The connection between construction and mining is a two-way street. The world’s growing population demands more raw minerals, increasing mining, while also needing more construction materials to deal with the increased need for housing and businesses. Finding a solution that solves both problems, will do a lot towards increasing the sustainability of both industries.
Mining Waste: Where Does it Come from and Where Does it Go?
Mining residue is defined as the fine waste particles produced during grinding, screening, and processing of ore and minerals. Mining residue is currently stored in mounds and is often a cause of downstream water contamination. Mining generates huge amounts of waste.
There are an estimated 20 to 25 billion tons of solid mine residues. Most researchers agree that as the mining industry starts to use more lower-grade ore, this number will significantly start to increase. Lower-grade ore mining naturally produces more waste, as the definition of a low-grade ore is ore that contains lower amounts of the desired mineral.
Mining residues can often contain harmful elements, like heavy metals. Those elements are sometimes prone to leaching out. Dealing with those harmful elements either by removal before using the waste in construction materials or by neutralizing them is an essential step to making mining waste a viable additive or supplement to construction materials.
Replacements and Additives to Concrete
The sustainability of building materials is an ever-growing concern. Several countries have started to require that a certain percentage of construction materials be from recycled materials. Many concrete components can be supplemented or replaced by recycled waste residue. Current feasible applications of mining residues include tiles, bricks, mortars, and aggregates.
Cement-based construction is the most common building method around the world, especially in commercial or urban environments. Concrete is the second most consumed resource on earth — second only to water. However, it takes a lot of energy and raw materials to produce concrete.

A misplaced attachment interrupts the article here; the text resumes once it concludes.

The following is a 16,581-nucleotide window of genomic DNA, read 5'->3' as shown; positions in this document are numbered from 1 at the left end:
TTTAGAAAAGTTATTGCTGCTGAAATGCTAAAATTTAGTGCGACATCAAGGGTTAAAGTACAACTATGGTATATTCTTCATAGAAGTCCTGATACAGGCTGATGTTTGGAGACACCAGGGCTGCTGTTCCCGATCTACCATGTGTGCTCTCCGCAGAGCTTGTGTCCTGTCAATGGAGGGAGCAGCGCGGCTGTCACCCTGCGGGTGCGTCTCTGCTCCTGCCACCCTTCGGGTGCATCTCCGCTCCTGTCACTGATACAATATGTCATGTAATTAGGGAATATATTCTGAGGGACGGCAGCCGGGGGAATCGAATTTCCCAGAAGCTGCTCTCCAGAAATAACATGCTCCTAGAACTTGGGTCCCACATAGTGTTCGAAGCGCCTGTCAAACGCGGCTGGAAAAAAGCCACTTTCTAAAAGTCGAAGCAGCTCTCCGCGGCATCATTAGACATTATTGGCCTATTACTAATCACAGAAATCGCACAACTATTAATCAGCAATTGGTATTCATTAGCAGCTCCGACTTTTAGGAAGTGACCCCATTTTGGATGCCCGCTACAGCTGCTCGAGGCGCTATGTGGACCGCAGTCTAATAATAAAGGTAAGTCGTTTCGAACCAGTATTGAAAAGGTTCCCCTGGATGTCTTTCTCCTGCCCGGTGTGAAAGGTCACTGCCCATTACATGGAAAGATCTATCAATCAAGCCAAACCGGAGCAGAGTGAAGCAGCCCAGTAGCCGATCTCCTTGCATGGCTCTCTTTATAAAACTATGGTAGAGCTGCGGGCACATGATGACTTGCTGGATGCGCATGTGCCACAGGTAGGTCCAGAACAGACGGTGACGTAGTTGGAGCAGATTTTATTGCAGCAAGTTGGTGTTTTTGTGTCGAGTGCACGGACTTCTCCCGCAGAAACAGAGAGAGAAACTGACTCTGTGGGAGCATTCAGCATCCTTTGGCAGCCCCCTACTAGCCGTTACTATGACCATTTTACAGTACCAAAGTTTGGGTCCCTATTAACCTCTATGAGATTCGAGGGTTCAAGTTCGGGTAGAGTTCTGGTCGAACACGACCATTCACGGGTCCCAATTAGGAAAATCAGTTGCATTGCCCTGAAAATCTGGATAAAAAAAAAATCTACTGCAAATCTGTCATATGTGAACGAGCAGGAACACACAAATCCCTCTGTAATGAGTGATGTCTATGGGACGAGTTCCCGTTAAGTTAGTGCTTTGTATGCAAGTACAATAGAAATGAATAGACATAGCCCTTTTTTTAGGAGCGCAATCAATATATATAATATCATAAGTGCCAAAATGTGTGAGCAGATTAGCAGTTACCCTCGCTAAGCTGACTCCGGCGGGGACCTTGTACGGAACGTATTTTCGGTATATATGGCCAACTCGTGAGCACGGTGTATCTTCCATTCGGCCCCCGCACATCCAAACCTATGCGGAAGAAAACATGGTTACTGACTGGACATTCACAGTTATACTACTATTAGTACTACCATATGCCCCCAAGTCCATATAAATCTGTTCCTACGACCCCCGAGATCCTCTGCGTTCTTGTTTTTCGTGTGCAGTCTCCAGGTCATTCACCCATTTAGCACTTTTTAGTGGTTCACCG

Geopolymers are inorganic polymers produced by blending waste concrete powder with fly ash or different types of slag or sludge. Geopolymers are used as a replacement for Portland cement. Significant research is being done on the ways to produce geopolymers and the various applications in construction.
The main draw back when creating geopolymers is the use of a strong base, commonly sodium hydroxide, as a reagent. This process, called geopolymerization, is mainly done using alkali-activation. In general, this is a safe process, however, a natural or recycled alternative to the strong bases currently used would benefit the environment.
Tungsten Mining Waste
Tungsten mine waste has been identified by researchers as a feasible construction material with applications as road pavement, red clay bricks, and light weight construction products. Researchers estimate that this secondary use for tungsten mining byproducts and a secondary stream of income for a very unstable industry – tungsten mining – provides a strong social and economic benefit for local communities. The studies have found that construction materials with tungsten mine waste added are more durable when compared to traditional construction materials.